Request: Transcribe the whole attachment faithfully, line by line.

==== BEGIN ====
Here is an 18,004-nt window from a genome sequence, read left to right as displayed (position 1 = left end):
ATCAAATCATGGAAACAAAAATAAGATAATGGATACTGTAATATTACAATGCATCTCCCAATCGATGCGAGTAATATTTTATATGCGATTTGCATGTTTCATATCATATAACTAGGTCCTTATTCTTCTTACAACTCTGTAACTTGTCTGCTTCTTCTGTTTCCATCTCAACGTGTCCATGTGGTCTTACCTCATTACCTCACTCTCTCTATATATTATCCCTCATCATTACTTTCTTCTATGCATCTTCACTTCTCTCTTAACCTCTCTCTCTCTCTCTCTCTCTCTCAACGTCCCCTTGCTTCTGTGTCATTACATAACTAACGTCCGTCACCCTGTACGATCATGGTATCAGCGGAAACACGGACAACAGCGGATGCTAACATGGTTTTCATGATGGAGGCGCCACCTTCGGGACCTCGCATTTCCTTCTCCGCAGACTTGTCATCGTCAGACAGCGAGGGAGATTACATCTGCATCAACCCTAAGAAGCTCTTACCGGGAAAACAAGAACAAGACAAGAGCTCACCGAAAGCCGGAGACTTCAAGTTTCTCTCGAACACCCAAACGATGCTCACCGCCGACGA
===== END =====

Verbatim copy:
Here is an 18,004-nt window from a genome sequence, read left to right as displayed (position 1 = left end):
ATCAAATCATGGAAACAAAAATAAGATAATGGATACTGTAATATTACAATGCATCTCCCAATCGATGCGAGTAATATTTTATATGCGATTTGCATGTTTCATATCATATAACTAGGTCCTTATTCTTCTTACAACTCTGTAACTTGTCTGCTTCTTCTGTTTCCATCTCAACGTGTCCATGTGGTCTTACCTCATTACCTCACTCTCTCTATATATTATCCCTCATCATTACTTTCTTCTATGCATCTTCACTTCTCTCTTAACCTCTCTCTCTCTCTCTCTCTCTCTCAACGTCCCCTTGCTTCTGTGTCATTACATAACTAACGTCCGTCACCCTGTACGATCATGGTATCAGCGGAAACACGGACAACAGCGGATGCTAACATGGTTTTCATGATGGAGGCGCCACCTTCGGGACCTCGCATTTCCTTCTCCGCAGACTTGTCATCGTCAGACAGCGAGGGAGATTACATCTGCATCAACCCTAAGAAGCTCTTACCGGGAAAACAAGAACAAGACAAGAGCTCACCGAAAGCCGGAGACTTCAAGTTTCTCTCGAACACCCAAACGATGCTCACCGCCGACGA